Do you remember the last time you used something that was so much better than anything you’ve used before? That realisation that every other similar device should be like this, and the dread of knowing you might never be able to go back? Even as someone who spends a lot of time with lots of bleeding-edge consumer technology, this feeling has only happened a handful of times.
Most recently, it happened when I was using the brand new Asus ZenBook Flip S OLED. As a laptop, it really wasn’t particularly special—in fact, I have my gripes with quite a lot of it. But, it had one absolutely mind-blowing feature that made me wish every other laptop had the same feature:
Coming into this, I’ve never had the chance to use a laptop with an OLED display before. Sure, I’ve seen it on phones, on TVs and even certain camera viewfinders, but never a laptop. And I expected the display to be good, because most modern OLEDs are, but I didn’t expect how jaw-dropping a 4K OLED touch panel would be on a laptop.
You see, my laptop screen is probably the display I spend the most time looking at, second maybe only to my smartphone. Work has, probably unhealthily, become 90% of my life so I spend an inordinate amount of time with my laptop.
And that gives a laptop screen a different dynamic from like a TV screen or even a smartphone screen. I hardly ever look at a TV, and while I probably look at my phone more, it’s a really tiny screen so a dramatic change in image quality isn’t so noticeable. But on a 13” laptop screen, it’s just big enough that you can really appreciate the higher resolution, and most importantly the gorgeous contrast and colours of that OLED display.
Everyone I showed the screen to was shocked at how amazing it looked. It had nice punchy colours, great contrast and solid viewing angles—all things you’d want in a laptop’s screen. On the technical front, Asus says the Pantone Validated display covers 100% of the DCI-P3 colour gamut and is able to push a max brightness of 400 nits.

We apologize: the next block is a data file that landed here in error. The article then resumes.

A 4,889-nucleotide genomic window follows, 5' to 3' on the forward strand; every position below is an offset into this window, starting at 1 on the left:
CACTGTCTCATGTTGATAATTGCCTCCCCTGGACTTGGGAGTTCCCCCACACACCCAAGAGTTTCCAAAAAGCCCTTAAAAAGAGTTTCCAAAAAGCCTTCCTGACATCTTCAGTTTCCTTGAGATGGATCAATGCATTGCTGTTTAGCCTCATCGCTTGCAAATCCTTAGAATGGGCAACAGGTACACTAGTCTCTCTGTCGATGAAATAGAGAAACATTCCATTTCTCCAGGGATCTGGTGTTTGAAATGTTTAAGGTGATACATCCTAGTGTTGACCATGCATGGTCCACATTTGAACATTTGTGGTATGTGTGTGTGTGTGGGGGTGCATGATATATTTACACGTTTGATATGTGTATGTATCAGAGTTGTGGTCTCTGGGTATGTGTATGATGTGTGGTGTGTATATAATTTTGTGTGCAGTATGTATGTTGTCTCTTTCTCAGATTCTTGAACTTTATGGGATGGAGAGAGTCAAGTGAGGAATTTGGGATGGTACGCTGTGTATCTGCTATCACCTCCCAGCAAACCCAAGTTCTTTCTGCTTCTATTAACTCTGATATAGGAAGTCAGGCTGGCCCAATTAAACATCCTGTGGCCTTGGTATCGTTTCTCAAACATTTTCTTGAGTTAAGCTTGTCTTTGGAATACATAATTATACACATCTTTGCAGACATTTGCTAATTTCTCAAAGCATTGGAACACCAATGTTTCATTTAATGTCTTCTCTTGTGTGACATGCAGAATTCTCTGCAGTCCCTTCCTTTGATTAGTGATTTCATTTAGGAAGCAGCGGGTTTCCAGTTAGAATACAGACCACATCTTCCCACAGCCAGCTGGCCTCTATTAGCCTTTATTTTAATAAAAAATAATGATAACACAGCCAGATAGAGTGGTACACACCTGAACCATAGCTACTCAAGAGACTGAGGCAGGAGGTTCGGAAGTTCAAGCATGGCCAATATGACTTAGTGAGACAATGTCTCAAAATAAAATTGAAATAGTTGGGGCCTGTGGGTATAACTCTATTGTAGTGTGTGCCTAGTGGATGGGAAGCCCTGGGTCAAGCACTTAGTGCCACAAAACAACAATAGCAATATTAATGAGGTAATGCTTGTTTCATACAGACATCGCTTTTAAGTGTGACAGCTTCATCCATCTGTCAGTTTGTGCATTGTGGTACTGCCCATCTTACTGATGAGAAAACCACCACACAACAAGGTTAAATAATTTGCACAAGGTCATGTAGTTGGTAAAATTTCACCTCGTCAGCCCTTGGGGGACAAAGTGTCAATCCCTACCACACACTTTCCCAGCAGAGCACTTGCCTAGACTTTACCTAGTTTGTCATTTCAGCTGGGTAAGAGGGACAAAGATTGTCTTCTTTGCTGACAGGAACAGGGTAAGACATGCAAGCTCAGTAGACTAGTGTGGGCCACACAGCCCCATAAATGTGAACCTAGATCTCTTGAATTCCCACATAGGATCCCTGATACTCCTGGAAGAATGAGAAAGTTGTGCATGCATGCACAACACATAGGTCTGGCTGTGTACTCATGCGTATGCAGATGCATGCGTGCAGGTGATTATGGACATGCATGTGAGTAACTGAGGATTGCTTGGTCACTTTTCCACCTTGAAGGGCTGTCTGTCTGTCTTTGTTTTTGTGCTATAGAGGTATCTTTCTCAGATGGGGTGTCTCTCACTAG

Sure, that doesn’t sound that bright compared to the 1000+nits on smartphones, but I had no trouble viewing the laptop even in bright conditions. Plus, because it’s a 4K display, the scaling you can get on the icons and screen elements is incredible. And obviously, everything was tack sharp.
I often run my work laptops with a black wallpaper and a black theme with all the desktop icons turned off, and it was just so satisfying to see this setup on a beautiful OLED panel with basically all the pixels turned off.
The gorgeous display is enhanced further by the ZenBook Flip S’ form factor. It’s a 360-degree convertible laptop, which means the screen—in addition to being a touch panel—can flip all the way around to the back. This allows you to set up the device in a whole number of configurations. Personally, I use regular laptop mode when I’m working on the go, flat when I’m in meetings and in stand mode when I have it hooked up to my external keyboard (so the screen is closer to me). It’s really quite handy.
I was also a fan of the build quality, which from what I can tell is mostly an aluminium affair. It’s got a fairly robust chassis that inspires confidence that it won’t break in my backpack, and it even looks quite nice. The gold touches on the otherwise navy device strike a good balance between giving it a little flair without making the laptop look too garish.
There are also a bunch of useful touches that I appreciate on a modern laptop. Stuff like Windows Hello facial recognition, and a solid 7-hour battery life (despite the 4K screen) for my workload which consists of lots of word processing, light photo editing and video content consumption. Pair that with the stunner of a screen and the ZenBook Flip S OLED should be one of my favourites—but it’s not.